13 October 2007

Romans 1:16-17

"For I am not ashamed of the gospel; it is the power of God for salvation to everyone who has faith." (v.16)


We live in a world in which many people find the Christian gospel 'shameful'. Attacks on belief by critics such as Richard Dawkins, author of The God Delusion, find a ready audience. And even many Christians are ashamed of some of the ways in which the Christian gospel (or at least what claims to be it) is presented.

In Britain the worst things Christians are likely to face are hostile argument and ridicule, but in some places the stakes are higher, even life-threatening. At the time Paul was writing the letter to the Romans, there were many reasons why the gospel might be a cause for shame.

The beliefs of those early Christians scandalised those brought up in both Jewish and Greek belief-systems. The behaviour of some Christians did them and their faith no credit. Christians were regarded as potential enemies of the Roman state and were subjected to harassment, arrest and even the possibility of death.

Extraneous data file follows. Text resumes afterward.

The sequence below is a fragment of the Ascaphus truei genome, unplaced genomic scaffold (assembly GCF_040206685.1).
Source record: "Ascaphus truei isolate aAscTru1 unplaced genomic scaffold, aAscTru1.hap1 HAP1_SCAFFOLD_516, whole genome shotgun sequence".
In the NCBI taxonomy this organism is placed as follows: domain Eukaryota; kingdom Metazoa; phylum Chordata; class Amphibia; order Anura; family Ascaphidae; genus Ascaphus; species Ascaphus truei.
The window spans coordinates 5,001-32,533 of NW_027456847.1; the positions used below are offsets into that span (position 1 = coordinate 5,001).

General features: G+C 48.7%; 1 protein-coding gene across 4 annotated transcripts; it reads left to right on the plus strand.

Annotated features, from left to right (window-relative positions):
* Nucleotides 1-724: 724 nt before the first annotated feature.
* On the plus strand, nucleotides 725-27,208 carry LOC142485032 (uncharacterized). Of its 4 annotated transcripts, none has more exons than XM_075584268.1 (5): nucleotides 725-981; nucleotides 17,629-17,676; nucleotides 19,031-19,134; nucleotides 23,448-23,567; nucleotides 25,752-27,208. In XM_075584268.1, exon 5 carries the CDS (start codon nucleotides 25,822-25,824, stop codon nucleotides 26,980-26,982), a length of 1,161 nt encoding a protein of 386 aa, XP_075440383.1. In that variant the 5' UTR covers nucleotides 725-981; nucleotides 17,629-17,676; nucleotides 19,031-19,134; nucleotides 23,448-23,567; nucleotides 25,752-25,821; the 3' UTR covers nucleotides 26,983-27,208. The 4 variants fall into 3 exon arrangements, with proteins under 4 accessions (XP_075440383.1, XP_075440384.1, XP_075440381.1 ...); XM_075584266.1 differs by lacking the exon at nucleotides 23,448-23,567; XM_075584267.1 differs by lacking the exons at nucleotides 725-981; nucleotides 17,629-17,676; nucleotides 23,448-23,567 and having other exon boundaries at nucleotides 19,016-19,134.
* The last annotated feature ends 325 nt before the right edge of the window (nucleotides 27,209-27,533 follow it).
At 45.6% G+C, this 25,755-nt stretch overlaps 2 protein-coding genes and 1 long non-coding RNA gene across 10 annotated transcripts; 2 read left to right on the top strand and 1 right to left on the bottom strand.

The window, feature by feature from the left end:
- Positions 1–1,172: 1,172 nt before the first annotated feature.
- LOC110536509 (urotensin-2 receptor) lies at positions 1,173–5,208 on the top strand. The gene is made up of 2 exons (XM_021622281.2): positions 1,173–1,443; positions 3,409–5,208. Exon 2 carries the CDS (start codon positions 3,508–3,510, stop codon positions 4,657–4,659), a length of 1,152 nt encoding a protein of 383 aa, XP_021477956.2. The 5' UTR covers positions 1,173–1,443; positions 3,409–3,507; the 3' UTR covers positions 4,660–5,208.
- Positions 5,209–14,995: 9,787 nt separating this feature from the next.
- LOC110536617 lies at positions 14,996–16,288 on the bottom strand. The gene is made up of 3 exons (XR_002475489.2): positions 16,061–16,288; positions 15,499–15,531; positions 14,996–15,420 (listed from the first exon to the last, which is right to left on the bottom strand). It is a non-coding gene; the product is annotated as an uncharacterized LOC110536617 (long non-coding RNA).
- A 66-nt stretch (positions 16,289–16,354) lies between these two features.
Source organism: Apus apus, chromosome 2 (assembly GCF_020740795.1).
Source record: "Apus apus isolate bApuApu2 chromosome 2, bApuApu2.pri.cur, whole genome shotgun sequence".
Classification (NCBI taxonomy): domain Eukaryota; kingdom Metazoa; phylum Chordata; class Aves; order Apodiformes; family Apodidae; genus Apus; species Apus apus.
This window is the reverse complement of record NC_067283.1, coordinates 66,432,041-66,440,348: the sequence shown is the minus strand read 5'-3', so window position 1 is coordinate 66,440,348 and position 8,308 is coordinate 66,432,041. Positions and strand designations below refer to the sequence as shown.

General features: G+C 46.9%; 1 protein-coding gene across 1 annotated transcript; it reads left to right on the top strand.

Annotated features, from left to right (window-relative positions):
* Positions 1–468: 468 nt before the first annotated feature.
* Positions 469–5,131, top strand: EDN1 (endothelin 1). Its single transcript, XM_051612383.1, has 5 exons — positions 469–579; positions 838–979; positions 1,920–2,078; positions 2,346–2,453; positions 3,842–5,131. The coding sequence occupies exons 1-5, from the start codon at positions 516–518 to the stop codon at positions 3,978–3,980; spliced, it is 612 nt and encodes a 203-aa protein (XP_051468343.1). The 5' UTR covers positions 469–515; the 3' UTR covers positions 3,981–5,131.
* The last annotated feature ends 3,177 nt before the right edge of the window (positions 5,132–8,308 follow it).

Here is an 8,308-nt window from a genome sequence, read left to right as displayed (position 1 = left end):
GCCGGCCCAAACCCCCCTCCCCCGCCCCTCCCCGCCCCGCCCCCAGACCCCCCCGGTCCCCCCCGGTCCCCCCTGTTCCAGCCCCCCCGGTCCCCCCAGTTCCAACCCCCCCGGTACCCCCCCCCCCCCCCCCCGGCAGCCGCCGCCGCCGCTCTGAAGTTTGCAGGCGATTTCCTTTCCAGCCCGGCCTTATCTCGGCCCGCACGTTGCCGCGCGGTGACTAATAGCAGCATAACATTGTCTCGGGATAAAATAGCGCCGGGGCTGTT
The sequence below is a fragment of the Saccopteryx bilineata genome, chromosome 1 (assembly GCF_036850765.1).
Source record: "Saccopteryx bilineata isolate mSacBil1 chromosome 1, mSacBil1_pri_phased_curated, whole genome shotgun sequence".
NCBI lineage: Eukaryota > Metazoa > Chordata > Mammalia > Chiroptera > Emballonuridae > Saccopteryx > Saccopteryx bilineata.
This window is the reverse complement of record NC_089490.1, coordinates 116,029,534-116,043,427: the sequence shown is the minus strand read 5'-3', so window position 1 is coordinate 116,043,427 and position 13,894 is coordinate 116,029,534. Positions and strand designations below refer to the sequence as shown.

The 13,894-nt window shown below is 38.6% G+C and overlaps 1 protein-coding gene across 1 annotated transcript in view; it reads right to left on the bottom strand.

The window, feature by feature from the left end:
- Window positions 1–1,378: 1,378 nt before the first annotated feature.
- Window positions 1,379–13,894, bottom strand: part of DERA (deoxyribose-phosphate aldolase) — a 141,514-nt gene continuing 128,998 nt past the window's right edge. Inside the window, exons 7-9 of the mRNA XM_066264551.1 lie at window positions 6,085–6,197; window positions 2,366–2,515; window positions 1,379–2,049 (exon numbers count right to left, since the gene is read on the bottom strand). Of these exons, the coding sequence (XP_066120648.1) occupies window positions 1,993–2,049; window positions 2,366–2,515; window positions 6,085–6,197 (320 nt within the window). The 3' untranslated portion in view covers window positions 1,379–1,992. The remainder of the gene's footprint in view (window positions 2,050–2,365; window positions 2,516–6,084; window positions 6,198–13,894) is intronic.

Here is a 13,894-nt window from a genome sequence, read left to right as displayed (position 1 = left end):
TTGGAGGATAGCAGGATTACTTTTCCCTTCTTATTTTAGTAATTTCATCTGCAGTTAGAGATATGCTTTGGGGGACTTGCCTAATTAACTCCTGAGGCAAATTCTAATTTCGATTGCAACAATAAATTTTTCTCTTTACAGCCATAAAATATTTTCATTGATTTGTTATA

Paul was writing to people who were well aware of all those things and trying, by expressing his own confidence in the gospel, to encourage others not to lose heart.

But it was about more than simply facing up to embarrassment and persecution! In this letter, Paul recognises that the gospel faces an even stronger test: put simply, does it work? There are deep-seated reasons why human beings and the world are unable to free themselves to live as God intended. Can the gospel help?

Paul asserts categorically that the gospel has God's power to save absolutely every one.

To Ponder

What are the challenges to faith for you? Ridicule, the 'cringe factor', intellectual arguments, difficult life-events, something else?

Why might people be prepared to be put to death for their beliefs? What is the most you would do to defend what you believe to be true?

Bible notes author

Revd Jonathan Kerry

Jonathan Kerry is a Methodist Minister, and served as the Co-ordinating Secretary for Worship and Learning in the Connexional Team. He lives in Sheffield and London and in his spare time enjoys going to the cinema, long walks and train journeys..